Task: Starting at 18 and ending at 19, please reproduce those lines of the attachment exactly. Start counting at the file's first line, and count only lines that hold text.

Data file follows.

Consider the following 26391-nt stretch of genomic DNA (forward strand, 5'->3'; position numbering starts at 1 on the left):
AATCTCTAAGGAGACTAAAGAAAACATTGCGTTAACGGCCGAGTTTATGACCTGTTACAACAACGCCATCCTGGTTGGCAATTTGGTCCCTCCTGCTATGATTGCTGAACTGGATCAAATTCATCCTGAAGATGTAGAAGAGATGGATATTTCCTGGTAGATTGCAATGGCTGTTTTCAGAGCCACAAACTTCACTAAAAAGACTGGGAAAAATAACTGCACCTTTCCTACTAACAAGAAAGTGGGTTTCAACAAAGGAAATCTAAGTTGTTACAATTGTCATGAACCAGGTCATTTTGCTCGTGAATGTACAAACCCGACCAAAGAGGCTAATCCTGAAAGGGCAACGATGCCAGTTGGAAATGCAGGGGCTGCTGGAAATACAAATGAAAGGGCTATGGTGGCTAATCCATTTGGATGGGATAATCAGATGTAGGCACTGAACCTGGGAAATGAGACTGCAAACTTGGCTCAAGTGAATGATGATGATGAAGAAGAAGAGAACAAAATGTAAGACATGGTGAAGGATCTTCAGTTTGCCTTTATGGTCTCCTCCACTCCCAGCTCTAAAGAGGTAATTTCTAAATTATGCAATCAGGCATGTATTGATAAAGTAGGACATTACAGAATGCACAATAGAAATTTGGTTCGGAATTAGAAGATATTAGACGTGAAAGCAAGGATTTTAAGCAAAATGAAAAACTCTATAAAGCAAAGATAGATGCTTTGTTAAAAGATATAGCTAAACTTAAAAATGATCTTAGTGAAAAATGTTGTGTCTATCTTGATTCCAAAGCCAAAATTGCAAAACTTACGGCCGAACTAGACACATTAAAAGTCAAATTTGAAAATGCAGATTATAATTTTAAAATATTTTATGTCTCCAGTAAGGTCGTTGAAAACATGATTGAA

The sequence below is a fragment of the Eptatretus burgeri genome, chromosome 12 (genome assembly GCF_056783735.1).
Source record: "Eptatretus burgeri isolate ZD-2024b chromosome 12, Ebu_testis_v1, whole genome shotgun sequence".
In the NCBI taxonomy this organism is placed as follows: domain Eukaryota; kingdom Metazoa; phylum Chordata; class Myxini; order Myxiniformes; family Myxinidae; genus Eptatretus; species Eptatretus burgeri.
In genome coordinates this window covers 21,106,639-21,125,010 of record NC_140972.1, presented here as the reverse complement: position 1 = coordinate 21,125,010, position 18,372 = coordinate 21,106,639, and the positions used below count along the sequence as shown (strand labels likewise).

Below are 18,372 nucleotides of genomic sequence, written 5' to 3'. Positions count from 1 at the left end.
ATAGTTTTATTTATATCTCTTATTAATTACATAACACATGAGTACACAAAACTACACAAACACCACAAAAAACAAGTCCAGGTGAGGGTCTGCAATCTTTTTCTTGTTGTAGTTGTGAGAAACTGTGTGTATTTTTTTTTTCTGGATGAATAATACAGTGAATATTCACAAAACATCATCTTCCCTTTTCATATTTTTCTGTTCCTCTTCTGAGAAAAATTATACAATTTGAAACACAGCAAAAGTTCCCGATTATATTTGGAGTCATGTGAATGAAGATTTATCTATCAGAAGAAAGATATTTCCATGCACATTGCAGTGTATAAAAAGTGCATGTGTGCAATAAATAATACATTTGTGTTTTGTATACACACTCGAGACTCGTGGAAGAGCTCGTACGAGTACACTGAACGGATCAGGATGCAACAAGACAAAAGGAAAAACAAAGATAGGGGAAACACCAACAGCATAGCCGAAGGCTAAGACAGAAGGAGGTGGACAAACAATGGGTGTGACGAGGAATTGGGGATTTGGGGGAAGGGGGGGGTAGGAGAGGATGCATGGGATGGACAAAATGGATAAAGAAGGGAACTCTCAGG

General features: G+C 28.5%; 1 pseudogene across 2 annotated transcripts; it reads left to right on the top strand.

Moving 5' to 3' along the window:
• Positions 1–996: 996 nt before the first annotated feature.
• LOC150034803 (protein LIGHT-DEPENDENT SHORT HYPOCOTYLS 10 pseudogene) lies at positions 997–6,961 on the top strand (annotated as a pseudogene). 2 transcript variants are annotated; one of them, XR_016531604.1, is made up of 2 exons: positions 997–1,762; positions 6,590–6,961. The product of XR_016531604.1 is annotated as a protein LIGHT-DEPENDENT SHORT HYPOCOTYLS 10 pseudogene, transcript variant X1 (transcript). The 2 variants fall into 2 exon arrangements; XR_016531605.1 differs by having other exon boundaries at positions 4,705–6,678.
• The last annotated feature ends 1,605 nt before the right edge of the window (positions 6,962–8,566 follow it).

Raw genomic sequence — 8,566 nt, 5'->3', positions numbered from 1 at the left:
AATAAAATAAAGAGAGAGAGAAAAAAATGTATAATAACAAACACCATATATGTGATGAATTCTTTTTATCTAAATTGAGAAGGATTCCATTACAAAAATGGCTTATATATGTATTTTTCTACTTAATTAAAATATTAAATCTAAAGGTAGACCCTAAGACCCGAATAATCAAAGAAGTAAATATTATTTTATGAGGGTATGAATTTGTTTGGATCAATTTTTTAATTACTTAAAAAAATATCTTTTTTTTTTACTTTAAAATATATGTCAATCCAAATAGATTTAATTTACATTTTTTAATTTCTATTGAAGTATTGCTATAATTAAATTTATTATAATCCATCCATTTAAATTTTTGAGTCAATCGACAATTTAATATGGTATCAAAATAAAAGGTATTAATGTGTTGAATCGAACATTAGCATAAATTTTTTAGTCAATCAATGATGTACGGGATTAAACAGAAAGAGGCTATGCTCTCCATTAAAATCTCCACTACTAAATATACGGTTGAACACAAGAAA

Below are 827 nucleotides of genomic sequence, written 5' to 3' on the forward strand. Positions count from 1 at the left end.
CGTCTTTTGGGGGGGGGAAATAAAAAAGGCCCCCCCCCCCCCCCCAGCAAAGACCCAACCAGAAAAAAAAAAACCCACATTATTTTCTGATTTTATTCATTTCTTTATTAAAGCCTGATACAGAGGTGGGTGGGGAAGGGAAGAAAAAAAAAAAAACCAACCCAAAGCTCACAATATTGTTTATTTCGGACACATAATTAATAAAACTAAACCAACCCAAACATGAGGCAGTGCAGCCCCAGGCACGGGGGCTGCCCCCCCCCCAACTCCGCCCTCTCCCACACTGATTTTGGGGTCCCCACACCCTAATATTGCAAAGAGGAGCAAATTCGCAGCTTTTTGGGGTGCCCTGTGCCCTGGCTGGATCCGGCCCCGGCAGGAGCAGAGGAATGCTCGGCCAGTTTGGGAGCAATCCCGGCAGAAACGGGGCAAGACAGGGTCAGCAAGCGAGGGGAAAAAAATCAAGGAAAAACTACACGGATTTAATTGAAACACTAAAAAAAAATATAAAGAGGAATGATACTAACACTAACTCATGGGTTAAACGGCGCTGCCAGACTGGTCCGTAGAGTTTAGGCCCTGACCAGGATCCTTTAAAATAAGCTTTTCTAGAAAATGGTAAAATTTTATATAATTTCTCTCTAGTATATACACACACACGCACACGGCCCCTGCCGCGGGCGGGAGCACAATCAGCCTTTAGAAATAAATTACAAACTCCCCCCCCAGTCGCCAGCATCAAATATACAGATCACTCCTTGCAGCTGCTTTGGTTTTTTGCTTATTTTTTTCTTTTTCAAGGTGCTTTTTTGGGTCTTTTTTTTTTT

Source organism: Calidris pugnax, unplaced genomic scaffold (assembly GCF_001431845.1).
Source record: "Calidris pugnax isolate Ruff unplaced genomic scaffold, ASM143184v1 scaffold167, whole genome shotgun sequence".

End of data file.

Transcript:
Source organism: Calidris pugnax, unplaced genomic scaffold (assembly GCF_001431845.1).
Source record: "Calidris pugnax isolate Ruff unplaced genomic scaffold, ASM143184v1 scaffold167, whole genome shotgun sequence".